Outgoing U.N. envoy says Myanmar has spiraled into civil war


FILE PHOTO: Demonstrators carry flags during a protest against the military coup, in Dawei, Myanmar, April 27, 2021. Courtesy of Dawei Watch/via REUTERS//File Photo

UNITED NATIONS (Reuters) - Myanmar has spiraled into civil war following a military coup, the outgoing U.N. special envoy on Myanmar said on Thursday, warning that the chance to return to democracy is disappearing and signaling that further targeted sanctions could be helpful.

Christine Schraner Burgener, who is stepping down after more than three-and-a-half years in the role, told the U.N. General Assembly in June that there was a real risk of large-scale civil war after the military seized power on Feb. 1, detaining Aung San Suu Kyi and other elected government leaders.

When asked on Thursday if there was now a civil war, she said: "In the international law terminology we use internal armed conflict and I would use this terminology now."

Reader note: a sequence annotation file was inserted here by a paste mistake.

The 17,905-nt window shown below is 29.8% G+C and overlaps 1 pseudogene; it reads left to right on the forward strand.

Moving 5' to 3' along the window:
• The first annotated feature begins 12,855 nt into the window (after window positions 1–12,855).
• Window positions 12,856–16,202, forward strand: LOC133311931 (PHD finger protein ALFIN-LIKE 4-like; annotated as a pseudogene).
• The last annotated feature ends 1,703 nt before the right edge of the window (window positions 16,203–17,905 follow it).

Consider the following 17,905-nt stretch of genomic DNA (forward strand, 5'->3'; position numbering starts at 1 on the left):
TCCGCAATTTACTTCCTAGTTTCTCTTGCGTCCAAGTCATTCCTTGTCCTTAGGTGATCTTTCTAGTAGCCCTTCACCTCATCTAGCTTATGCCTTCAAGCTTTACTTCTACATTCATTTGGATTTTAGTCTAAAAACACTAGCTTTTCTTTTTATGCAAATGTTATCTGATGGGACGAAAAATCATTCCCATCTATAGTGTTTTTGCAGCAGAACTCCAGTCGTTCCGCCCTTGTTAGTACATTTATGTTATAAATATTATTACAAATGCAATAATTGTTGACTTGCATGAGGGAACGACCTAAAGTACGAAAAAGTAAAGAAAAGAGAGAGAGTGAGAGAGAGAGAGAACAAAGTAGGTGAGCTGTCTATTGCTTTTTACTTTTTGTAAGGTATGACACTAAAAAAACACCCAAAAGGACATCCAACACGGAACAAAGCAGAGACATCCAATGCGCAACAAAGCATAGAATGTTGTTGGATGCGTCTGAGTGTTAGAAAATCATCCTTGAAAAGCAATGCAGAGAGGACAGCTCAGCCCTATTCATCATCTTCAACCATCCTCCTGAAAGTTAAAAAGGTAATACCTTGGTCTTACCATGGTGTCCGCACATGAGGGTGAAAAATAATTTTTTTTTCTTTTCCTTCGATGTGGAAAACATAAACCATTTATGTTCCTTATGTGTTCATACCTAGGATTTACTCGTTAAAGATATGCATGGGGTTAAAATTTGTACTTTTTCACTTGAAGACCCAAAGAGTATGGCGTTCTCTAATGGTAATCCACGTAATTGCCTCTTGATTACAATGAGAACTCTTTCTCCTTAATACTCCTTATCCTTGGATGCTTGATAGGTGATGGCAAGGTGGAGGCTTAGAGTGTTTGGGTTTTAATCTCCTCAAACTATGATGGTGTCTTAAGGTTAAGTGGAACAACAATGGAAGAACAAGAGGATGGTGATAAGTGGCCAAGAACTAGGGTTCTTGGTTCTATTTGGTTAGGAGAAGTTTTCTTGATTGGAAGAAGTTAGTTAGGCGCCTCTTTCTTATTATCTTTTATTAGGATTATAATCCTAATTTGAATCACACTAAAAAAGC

She said it was "very important" that governments and the United Nations do not signal any acceptance of the junta and that the will of the people - who voted a year ago to elect Suu Kyi's government - was protected.

The United Nations is faced with rival claims on who will sit in Myanmar's seat at the world body. A decision by member states is due to be made by the end of the year on whether the junta and or current Ambassador Kyaw Moe Tun, appointed by the elected government, should represent the country in New York.

Schraner Burgener said the military had "no interest in compromise or in a dialogue" and that "the opportunity to help put Myanmar back on the path to democracy, democratic reform is narrowing and therefore I urge the member states to act."

The United States, Britain and others have imposed sanctions on the military rulers for the coup and repression of pro-democracy protests in which hundreds have been killed. Schraner Burgener suggested that if more states also imposed targeted measures that could have an effect.

She said her assessment was that the people of Myanmar would continue to resist the coup and many were writing to her: "We would rather like to die than to accept a new military dictatorship."

(Reporting by Michelle Nichols; editing by Grant McCool)

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